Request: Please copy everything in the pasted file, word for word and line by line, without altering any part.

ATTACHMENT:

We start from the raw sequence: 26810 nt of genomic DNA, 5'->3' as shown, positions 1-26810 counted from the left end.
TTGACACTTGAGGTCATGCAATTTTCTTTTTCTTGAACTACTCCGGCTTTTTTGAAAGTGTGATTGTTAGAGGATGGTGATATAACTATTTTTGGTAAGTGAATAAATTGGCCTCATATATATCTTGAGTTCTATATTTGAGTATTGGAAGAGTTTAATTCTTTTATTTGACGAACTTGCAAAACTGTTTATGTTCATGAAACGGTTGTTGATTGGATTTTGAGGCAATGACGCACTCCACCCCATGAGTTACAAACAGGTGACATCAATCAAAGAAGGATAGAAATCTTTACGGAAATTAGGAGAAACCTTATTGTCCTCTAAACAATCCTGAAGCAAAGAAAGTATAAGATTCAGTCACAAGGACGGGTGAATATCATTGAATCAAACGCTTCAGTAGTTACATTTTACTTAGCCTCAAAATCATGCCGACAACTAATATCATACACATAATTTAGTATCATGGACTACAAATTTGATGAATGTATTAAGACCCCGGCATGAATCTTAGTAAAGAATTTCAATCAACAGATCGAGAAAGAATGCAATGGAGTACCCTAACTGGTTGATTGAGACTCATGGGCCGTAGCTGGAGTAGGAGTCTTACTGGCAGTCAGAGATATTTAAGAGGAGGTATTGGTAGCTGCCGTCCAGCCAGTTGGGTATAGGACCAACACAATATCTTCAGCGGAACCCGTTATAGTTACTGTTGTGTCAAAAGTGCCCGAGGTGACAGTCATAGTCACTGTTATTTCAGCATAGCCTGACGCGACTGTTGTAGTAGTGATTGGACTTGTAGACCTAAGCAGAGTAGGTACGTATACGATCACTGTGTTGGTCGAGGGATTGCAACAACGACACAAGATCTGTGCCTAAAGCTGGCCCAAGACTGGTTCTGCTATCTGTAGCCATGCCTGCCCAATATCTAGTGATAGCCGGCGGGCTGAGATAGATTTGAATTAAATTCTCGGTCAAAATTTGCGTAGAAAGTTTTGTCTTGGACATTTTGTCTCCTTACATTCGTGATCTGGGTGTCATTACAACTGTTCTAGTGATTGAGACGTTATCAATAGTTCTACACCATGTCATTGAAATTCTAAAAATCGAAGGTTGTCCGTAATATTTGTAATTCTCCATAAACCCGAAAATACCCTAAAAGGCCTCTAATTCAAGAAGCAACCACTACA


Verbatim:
We start from the raw sequence: 26810 nt of genomic DNA, 5'->3' as shown, positions 1-26810 counted from the left end.
TTGACACTTGAGGTCATGCAATTTTCTTTTTCTTGAACTACTCCGGCTTTTTTGAAAGTGTGATTGTTAGAGGATGGTGATATAACTATTTTTGGTAAGTGAATAAATTGGCCTCATATATATCTTGAGTTCTATATTTGAGTATTGGAAGAGTTTAATTCTTTTATTTGACGAACTTGCAAAACTGTTTATGTTCATGAAACGGTTGTTGATTGGATTTTGAGGCAATGACGCACTCCACCCCATGAGTTACAAACAGGTGACATCAATCAAAGAAGGATAGAAATCTTTACGGAAATTAGGAGAAACCTTATTGTCCTCTAAACAATCCTGAAGCAAAGAAAGTATAAGATTCAGTCACAAGGACGGGTGAATATCATTGAATCAAACGCTTCAGTAGTTACATTTTACTTAGCCTCAAAATCATGCCGACAACTAATATCATACACATAATTTAGTATCATGGACTACAAATTTGATGAATGTATTAAGACCCCGGCATGAATCTTAGTAAAGAATTTCAATCAACAGATCGAGAAAGAATGCAATGGAGTACCCTAACTGGTTGATTGAGACTCATGGGCCGTAGCTGGAGTAGGAGTCTTACTGGCAGTCAGAGATATTTAAGAGGAGGTATTGGTAGCTGCCGTCCAGCCAGTTGGGTATAGGACCAACACAATATCTTCAGCGGAACCCGTTATAGTTACTGTTGTGTCAAAAGTGCCCGAGGTGACAGTCATAGTCACTGTTATTTCAGCATAGCCTGACGCGACTGTTGTAGTAGTGATTGGACTTGTAGACCTAAGCAGAGTAGGTACGTATACGATCACTGTGTTGGTCGAGGGATTGCAACAACGACACAAGATCTGTGCCTAAAGCTGGCCCAAGACTGGTTCTGCTATCTGTAGCCATGCCTGCCCAATATCTAGTGATAGCCGGCGGGCTGAGATAGATTTGAATTAAATTCTCGGTCAAAATTTGCGTAGAAAGTTTTGTCTTGGACATTTTGTCTCCTTACATTCGTGATCTGGGTGTCATTACAACTGTTCTAGTGATTGAGACGTTATCAATAGTTCTACACCATGTCATTGAAATTCTAAAAATCGAAGGTTGTCCGTAATATTTGTAATTCTCCATAAACCCGAAAATACCCTAAAAGGCCTCTAATTCAAGAAGCAACCACTACA